Saturday, 20 May 2017

Hijacking minds

Last year Tristan Harris, a former Google Design Ethicist, wrote an interesting post about mass manipulation by social media. 'Hijacking minds' he calls it, comparing what is done to the tricks of misdirection magicians use. Harris is also a magician.

The techniques he describes are unlikely to be news to anyone, but it is worth reminding ourselves that global social media businesses know how to make their products appealing and even addictive. They also know how to narrow user options in their own interests.

Western Culture is built around ideals of individual choice and freedom. Millions of us fiercely defend our right to make “free” choices, while we ignore how we’re manipulated upstream by limited menus we didn’t choose.

This is exactly what magicians do. They give people the illusion of free choice while architecting the menu so that they win, no matter what you choose. I can’t emphasize how deep this insight is...

...For example, imagine you’re out with friends on a Tuesday night and want to keep the conversation going. You open Yelp to find nearby recommendations and see a list of bars. The group turns into a huddle of faces staring down at their phones comparing bars. They scrutinize the photos of each, comparing cocktail drinks. Is this menu still relevant to the original desire of the group?

It’s not that bars aren’t a good choice, it’s that Yelp substituted the group’s original question (“where can we go to keep talking?”) with a different question (“what’s a bar with good photos of cocktails?”) all by shaping the menu.

Moreover, the group falls for the illusion that Yelp’s menu represents a complete set of choices for where to go. While looking down at their phones, they don’t see the park across the street with a band playing live music. They miss the pop-up gallery on the other side of the street serving crepes and coffee. Neither of those show up on Yelp’s menu.

Harris goes on to list ten ways which he says are used to hijack the minds of social media users. Number seven is a good example. 

Hijack #7: Instant Interruption vs. “Respectful” Delivery

Companies know that messages that interrupt people immediately are more persuasive at getting people to respond than messages delivered asynchronously (like email or any deferred inbox).

Given the choice, Facebook Messenger (or WhatsApp, WeChat or SnapChat for that matter) would prefer to design their messaging system to interrupt recipients immediately (and show a chat box) instead of helping users respect each other’s attention.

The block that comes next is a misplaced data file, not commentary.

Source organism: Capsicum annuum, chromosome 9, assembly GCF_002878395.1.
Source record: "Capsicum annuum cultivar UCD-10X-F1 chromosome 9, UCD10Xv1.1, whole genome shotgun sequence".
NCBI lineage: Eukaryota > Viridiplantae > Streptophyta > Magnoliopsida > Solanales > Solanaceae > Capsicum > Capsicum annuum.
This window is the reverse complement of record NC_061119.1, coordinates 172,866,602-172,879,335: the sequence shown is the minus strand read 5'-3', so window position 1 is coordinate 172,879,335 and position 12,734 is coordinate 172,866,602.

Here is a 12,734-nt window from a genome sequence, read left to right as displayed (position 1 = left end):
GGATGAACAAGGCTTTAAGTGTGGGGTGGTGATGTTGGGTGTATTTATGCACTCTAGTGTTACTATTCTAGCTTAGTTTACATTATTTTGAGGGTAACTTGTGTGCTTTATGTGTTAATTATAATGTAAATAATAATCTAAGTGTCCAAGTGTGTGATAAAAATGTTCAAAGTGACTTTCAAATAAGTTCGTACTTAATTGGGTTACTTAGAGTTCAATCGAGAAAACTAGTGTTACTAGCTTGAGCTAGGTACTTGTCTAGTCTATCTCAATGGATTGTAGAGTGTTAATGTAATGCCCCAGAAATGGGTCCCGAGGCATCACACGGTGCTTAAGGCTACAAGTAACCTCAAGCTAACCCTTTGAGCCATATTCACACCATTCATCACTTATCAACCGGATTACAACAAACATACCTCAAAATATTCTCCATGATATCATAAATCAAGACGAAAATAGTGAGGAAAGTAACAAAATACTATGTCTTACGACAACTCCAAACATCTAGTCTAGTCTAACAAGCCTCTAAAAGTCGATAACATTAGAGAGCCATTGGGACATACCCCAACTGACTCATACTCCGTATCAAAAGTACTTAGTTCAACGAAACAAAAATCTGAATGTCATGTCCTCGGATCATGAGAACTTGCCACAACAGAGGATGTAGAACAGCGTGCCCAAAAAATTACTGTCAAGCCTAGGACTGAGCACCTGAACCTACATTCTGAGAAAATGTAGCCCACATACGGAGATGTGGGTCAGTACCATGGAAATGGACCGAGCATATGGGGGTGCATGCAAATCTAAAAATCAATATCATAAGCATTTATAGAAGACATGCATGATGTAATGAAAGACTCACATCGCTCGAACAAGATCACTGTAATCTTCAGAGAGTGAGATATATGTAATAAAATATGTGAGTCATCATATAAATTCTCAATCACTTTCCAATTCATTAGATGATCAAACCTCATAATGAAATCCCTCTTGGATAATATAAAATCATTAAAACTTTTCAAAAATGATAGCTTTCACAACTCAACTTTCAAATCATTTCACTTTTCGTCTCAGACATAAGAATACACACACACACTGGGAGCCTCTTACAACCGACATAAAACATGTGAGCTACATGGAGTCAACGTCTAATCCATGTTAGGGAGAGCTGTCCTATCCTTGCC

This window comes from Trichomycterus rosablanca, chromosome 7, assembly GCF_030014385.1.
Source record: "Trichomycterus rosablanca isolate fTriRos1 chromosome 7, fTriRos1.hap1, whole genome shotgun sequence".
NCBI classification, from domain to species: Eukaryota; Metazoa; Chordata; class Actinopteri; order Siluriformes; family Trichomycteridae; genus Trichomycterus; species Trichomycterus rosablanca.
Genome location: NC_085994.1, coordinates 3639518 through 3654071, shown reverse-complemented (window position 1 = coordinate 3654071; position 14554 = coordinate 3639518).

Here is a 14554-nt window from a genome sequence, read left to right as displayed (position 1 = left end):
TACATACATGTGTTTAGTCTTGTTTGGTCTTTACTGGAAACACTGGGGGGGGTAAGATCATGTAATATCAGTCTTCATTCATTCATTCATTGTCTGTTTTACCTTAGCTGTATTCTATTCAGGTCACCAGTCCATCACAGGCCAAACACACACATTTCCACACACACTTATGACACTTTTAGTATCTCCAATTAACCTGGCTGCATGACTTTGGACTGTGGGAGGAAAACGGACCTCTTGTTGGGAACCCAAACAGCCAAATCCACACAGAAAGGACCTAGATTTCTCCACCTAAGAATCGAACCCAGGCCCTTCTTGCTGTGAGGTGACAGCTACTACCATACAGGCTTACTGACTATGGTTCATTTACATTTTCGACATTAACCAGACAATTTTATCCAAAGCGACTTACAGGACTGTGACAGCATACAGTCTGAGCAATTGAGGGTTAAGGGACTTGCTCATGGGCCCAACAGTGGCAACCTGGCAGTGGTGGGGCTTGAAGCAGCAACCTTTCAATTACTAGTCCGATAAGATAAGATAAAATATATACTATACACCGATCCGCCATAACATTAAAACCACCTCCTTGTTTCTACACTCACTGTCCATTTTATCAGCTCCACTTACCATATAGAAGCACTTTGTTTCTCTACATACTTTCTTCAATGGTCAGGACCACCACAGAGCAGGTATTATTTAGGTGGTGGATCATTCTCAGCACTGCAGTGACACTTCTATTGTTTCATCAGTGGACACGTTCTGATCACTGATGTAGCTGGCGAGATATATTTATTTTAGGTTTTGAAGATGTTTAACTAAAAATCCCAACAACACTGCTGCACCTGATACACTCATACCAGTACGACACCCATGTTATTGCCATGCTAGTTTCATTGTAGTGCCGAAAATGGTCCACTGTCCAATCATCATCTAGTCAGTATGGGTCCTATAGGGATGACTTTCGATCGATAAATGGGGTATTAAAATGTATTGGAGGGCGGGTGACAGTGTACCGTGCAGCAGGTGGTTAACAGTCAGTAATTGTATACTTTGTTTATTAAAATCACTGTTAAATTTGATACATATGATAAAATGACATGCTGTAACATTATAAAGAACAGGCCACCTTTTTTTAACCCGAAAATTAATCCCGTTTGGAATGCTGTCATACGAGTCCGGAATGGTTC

In other words, interruption is good for business.

It’s also in their interest to heighten the feeling of urgency and social reciprocity. For example, Facebook automatically tells the sender when you “saw” their message, instead of letting you avoid disclosing whether you read it(“now that you know I’ve seen the message, I feel even more obligated to respond.”) By contrast, Apple more respectfully lets users toggle “Read Receipts” on or off.

The problem is, while messaging apps maximize interruptions in the name of business, it creates a tragedy of the commons that ruins global attention spans and causes billions of interruptions every day. This is a huge problem we need to fix with shared design standards (potentially, as part of Time Well Spent).

By now we are so familiar with it all that is isn't easy to be concerned about the trend. It has happened and the consequences are easy to see. Perhaps we could learn more about our own psychology and do something about it, but how likely is that? 


Sam Vega said...

"Perhaps we could learn more about our own psychology and do something about it, but how likely is that?"

For us as a collective (i.e. society, or consumers, etc.) it is practically impossible. Note the bit about choices made "upstream" which constrain us while giving the illusion of freedom. This was dealt with brilliantly in the 1970s by Bachrach and Baratz, who called it "nondecision-making" or "agenda-rigging". If there were any such insights into our psychology, far cleverer people would have packaged them and presented them to the masses in ways which lead us to make predetermined choices. We will never hear about such insights except through electronic media, so they will come to us "pre-packaged".

For us as individuals, though, we have everything to play for. We've already had the insight. Now we just need to say no to the next shiny bleepy thing that we didn't need in the first place.

wiggiatlarge said...

"I feel even more obligated to respond."

Some obviously do that is why they do it, the same applies to the "can I help" or "do you want to chat" boxes that come up incessantly on company web pages when appraising a product, for me it is a total turn off and when you get the box re appear after clicking it off, as some can be, I click off so no gain there.

Demetrius said...

My old Sergeant Major was very keen on free choice. His choice that is.

A K Haart said...

Sam - I agree, it is practically impossible and may even be undesirable except as a way to explore alternatives, but that is only possible where societies are tolerant. Setting an agenda seems to be basic to what we are, how we build any kind of collective activity. Stonehenge must have been the result of some kind of agenda.

Wiggia - yes, we who predate this kind of thing often resist it quite easily. It can be mildly enjoyable to do so.

Demetrius - at school we had a metalwork teacher like that. The lad opposite me actually trembled during lessons.